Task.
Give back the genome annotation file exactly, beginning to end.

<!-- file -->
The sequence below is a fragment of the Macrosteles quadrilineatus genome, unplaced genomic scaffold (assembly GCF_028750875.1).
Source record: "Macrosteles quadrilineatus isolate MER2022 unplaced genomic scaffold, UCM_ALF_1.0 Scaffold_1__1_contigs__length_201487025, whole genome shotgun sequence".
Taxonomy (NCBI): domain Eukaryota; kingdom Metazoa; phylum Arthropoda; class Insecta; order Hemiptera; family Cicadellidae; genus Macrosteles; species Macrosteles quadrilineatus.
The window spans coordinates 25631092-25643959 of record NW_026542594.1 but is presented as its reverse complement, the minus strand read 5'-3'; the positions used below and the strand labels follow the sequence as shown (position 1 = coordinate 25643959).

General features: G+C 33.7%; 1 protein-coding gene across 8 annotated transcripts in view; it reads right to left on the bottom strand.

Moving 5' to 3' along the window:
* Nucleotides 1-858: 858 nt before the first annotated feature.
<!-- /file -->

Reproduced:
The sequence below is a fragment of the Macrosteles quadrilineatus genome, unplaced genomic scaffold (assembly GCF_028750875.1).
Source record: "Macrosteles quadrilineatus isolate MER2022 unplaced genomic scaffold, UCM_ALF_1.0 Scaffold_1__1_contigs__length_201487025, whole genome shotgun sequence".
Taxonomy (NCBI): domain Eukaryota; kingdom Metazoa; phylum Arthropoda; class Insecta; order Hemiptera; family Cicadellidae; genus Macrosteles; species Macrosteles quadrilineatus.
The window spans coordinates 25631092-25643959 of record NW_026542594.1 but is presented as its reverse complement, the minus strand read 5'-3'; the positions used below and the strand labels follow the sequence as shown (position 1 = coordinate 25643959).

General features: G+C 33.7%; 1 protein-coding gene across 8 annotated transcripts in view; it reads right to left on the bottom strand.

Moving 5' to 3' along the window:
* Nucleotides 1-858: 858 nt before the first annotated feature.